In a separate interview Tuesday, Lyman said, “I felt like (Major) was trying to bully me. I’m not throwing $75,000 in taxpayers’ money out without examining it. People are saying to me, ‘Only Andover would hire a secretary for $55,000.’ We need to get back in line, and the town manager needs to be working with us. Monday night felt like a real struggle.”
The board voted 4-1 in favor of hiring Christine Barraford for the position. Lyman was the lone opposition vote.
“There are a lot of resources going into that office,” Lyman said, referring to the Finance Department. “You have a new finance director, the new town accountant and this position. For a year and a half, it was a part-time person doing the job. It’s either misclassified or overpaid. And it’s a question of the need.”
The debate over the new secretary was just one of several testy exchanges throughout the evening.
Earlier, Lyman and Selectman Dan Kowalski laid out their positions on how the town accountant’s job should be set up. They were part of a subcommittee looking into how best to reorganize the department following the retirement of Rodney Smith in November.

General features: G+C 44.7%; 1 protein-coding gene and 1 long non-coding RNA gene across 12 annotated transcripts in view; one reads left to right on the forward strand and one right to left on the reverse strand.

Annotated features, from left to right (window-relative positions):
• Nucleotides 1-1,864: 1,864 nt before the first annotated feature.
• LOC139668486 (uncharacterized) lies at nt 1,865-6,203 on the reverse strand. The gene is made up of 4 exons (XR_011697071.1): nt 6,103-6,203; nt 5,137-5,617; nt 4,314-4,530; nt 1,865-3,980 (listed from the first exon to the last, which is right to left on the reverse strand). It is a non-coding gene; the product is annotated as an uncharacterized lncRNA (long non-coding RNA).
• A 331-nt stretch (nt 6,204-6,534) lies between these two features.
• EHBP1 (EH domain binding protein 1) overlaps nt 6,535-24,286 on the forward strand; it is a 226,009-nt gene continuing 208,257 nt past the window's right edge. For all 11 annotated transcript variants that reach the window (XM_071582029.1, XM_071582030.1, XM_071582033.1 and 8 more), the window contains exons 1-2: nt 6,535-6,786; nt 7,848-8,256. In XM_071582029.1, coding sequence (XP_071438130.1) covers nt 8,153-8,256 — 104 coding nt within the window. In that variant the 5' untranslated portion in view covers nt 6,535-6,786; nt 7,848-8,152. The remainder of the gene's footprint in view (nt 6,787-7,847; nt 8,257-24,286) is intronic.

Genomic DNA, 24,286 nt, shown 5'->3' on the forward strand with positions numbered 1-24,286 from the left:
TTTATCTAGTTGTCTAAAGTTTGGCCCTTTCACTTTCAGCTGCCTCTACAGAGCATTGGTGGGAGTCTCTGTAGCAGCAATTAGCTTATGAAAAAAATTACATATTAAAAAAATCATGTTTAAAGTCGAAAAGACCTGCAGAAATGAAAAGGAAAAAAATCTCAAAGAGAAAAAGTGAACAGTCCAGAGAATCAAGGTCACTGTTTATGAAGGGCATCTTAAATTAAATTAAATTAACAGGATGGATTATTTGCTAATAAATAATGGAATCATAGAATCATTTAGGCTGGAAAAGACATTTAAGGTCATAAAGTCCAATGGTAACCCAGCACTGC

Under the town charter, the town accountant is hired and fired by the selectmen and serves as their eyes and ears in town hall, reporting to selectmen but working for the town manager.
Lyman proposed leaving things as is because there is a clear chain of command with the town accountant reporting directly to the selectmen.
Kowalski, however, favored a different approach, which includes moving the town accountant into a newly rebranded Financial Services Department led by the finance director. The town accountant would also be the assistant finance director.
While that’s the option selectmen ultimately agreed on, Stapczynski, over the objections of Chairman Alex Vispoli, put two other options on the table Monday night.